“Seriously. The style of the hat is undoubtedly English and it is from three years ago. You can tell by the flat brim. What man who can afford so expensive a hat would fall so far behind the current fashion?”

“One who has also fallen on hard times.”

“Perhaps. But when I detect upon the inside band the mingled scents of the peculiar basil perfume of Athens, musky ambergris from Cairo, and the true Ottoman rose water from Constantinople, a second possibility suggests itself. The man has been out of touch with his hatter because he’s been traveling. To stay abroad for that length of time—frequenting foreign barbers all the while—would require considerable means.”

I sniffed the hat. “I supposed it to be lime cream.”

Holmes was about to reply when the door flew open and Peters, the commissionaire, rushed in.

“The goose!” he cried.

“It was wonderful, I suppose,” Holmes said, a touch of his earlier petulance returning.

“No, sir. I mean, yes, sir. But look, sir! Look what my wife found in its crop!”

“A goose doesn’t have a true crop,” I said. “Just an elastic gullet.”

“Quiet, Watson.” Holmes sprang from his sofa, his eyes fixed on the object Peters held aloft. It was a brilliant blue stone about the size of the commissionaire’s thumbnail, which, curiously, was also blue (omit).

Holmes seized the stone, holding it higher still. “Recognize it, Watson?”

“I should. Its description has been in the papers morning and night. It is the Countess of Nazcar’s blue carbuncle!”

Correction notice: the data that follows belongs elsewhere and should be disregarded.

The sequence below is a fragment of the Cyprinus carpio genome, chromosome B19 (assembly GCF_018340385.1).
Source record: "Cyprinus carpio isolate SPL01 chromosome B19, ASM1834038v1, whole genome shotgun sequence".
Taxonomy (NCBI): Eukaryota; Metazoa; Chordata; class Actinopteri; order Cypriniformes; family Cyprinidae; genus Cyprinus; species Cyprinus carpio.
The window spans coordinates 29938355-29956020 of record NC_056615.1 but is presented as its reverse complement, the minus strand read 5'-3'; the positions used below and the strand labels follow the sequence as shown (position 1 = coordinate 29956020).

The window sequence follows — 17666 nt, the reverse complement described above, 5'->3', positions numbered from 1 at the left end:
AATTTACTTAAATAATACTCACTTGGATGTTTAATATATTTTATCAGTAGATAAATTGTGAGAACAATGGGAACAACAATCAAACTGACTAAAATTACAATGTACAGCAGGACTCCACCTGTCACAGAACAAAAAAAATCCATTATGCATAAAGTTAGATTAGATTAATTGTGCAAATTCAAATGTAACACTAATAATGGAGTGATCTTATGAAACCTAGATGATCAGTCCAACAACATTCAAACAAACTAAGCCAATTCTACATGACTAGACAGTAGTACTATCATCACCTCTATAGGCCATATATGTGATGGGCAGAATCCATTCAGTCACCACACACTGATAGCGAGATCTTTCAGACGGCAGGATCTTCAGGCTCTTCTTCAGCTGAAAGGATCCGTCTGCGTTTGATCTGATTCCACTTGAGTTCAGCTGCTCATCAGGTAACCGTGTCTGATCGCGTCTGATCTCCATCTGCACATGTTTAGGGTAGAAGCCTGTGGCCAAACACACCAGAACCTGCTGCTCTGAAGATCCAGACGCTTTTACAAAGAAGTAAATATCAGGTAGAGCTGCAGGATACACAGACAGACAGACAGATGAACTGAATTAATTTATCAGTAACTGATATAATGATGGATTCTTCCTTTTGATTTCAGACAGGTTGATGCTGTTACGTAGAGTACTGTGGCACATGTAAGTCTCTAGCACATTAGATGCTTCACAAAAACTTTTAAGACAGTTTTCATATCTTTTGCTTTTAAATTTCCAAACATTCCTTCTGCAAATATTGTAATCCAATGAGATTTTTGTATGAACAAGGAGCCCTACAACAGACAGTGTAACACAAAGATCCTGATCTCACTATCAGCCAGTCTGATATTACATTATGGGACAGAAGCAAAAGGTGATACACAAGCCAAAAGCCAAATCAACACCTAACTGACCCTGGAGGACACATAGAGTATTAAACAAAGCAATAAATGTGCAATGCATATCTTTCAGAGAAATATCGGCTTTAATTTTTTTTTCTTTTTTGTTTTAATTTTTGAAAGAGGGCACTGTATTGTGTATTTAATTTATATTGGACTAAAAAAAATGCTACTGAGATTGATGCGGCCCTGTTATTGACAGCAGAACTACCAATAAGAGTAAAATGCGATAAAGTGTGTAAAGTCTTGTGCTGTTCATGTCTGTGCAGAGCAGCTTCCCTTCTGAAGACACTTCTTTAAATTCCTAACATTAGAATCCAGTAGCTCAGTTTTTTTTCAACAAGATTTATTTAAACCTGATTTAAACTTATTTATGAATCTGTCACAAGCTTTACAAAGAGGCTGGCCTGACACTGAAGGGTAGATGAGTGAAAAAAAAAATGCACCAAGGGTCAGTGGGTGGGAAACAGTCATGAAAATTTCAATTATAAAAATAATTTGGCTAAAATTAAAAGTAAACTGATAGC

“The very same. I believe a five-hundred-pound reward has been offered. That will be a windfall for you, Peters, even after my fee has been deducted.”

At the mention of a fee, Peters made to retrieve the stone, but Holmes stepped backwards deftly.

“It was stolen from the Hotel Cosmopolitan,” I interjected in an effort to forestall a wrestling match. “If I remember correctly.”

“No need to trust to your memory or even to mine,” Holmes replied, sorting through the newspapers under which he had lately slumbered. “The Pall Mall Gazette ran a précis of the case just this evening.”

He extracted a sheet and read: “‘Hotel Cosmopolitan Jewel Heist. James Moffett, twenty-five, plumber, was charged with taking from the jewelry case of the Countess of Nazcar the fabulous stone known as the blue carbuncle. John Walker, attendant at the hotel, testified that he had shown Moffett into the countess’s suite for the purpose of repairing a leaky faucet, only to discover later that her jewelry case had been opened, Moffett had run off, and the faucet dripped on. The countess’s maid, Bridget O’Malley, witnessed Walker’s discovery and confirmed that the valuable carbuncle, only recently acquired by her employer, was gone. Though Moffett was apprehended that evening, the stone has not been found.’

“Until now,” Holmes added as he tossed the paper aside. “The question before us is how the stone got out of the jewelry case and into the goose.”

“Excuse me for saying so,” Peters interrupted, “but who gives a tinker’s tintype? We don’t need to explain how it got in the goose to collect the reward.”

“What was I thinking?” Holmes said. “Right you are. Case closed. Drinks all around.”

“Wait a minute!” I said. “You’re forgetting James Moffett. Suppose he’s innocent. Suppose he has six daughters of his own or five or even four.” When the detective hesitated, I added, “It is Christmastime.”

“Very well, Doctor.” Holmes scribbled something upon a scrap of paper and handed it to Peters. “See that this appears in tomorrow’s Pall Mall Gazette.”

Peters read from the paper. “‘Found in the Tottenham Court Road, a hat and a goose. H.B. may retrieve same this evening at six-thirty at 221B Baker Street.’ Just in the Gazette, sir? How about the Evening News, the Evening Standard, the Echo, and the Star?”

“Use your own judgment, Peters. My expenses are coming out of your reward, after all.”

“The Gazette it is, sir. And the stone?”

“I’ll just hang on to it, the way you hung on to that goose. And speaking of geese, please order a comparable one and have it delivered here.”

“Very good, sir.”